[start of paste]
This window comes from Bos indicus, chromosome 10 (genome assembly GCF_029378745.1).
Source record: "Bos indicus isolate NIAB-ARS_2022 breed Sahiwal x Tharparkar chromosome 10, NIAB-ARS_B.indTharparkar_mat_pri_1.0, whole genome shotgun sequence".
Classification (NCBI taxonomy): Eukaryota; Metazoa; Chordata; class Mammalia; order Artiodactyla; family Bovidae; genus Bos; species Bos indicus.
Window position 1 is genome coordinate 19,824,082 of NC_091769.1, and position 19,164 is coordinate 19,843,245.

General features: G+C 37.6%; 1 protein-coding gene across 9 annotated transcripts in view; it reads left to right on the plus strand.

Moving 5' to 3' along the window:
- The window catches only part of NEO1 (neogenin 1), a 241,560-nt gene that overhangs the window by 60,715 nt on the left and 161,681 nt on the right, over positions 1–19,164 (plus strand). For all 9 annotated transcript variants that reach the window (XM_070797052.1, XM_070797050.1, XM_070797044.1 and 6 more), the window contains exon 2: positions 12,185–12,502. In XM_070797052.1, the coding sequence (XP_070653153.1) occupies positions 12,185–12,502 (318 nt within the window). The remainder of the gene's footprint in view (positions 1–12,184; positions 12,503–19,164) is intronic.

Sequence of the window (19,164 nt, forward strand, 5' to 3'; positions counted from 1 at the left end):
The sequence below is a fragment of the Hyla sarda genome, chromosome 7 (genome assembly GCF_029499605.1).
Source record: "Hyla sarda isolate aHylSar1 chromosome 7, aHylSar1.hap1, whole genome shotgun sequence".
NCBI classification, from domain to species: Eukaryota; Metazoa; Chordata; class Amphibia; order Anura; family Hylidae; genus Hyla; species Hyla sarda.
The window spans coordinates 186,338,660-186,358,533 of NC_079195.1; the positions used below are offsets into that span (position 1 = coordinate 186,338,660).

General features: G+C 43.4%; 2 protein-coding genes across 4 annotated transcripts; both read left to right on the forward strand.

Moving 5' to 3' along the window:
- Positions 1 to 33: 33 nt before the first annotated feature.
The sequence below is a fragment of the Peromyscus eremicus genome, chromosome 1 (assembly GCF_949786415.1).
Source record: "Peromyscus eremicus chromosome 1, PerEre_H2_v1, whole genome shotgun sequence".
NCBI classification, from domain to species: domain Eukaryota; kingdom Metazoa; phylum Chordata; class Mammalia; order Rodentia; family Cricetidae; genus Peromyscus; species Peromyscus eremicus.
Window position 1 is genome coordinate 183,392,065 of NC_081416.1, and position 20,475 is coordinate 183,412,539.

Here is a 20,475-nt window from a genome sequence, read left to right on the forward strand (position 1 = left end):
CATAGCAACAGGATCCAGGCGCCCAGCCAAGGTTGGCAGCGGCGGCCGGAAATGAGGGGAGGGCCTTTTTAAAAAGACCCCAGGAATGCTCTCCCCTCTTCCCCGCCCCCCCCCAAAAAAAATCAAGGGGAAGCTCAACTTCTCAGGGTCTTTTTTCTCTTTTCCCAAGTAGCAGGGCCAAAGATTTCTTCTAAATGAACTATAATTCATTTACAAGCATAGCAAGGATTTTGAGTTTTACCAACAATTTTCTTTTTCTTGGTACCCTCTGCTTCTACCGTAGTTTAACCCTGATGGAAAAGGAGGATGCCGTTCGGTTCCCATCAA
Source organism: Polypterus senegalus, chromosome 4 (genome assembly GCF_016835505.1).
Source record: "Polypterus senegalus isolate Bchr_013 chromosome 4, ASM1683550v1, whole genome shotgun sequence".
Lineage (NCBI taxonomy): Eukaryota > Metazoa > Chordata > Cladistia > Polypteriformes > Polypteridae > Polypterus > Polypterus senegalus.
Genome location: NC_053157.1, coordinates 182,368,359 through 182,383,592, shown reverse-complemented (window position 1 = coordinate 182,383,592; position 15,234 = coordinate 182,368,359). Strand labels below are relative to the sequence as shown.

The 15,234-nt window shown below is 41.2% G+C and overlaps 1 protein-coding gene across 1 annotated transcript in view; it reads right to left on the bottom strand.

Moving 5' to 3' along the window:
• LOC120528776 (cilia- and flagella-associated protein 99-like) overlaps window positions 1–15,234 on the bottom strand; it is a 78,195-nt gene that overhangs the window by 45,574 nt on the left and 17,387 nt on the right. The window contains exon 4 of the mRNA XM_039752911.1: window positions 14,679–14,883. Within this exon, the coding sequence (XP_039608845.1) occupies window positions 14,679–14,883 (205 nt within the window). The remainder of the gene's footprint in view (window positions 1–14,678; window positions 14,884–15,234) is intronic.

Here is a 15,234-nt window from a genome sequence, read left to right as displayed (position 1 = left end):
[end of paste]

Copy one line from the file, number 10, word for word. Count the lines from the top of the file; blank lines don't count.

Source record: "Hyla sarda isolate aHylSar1 chromosome 7, aHylSar1.hap1, whole genome shotgun sequence".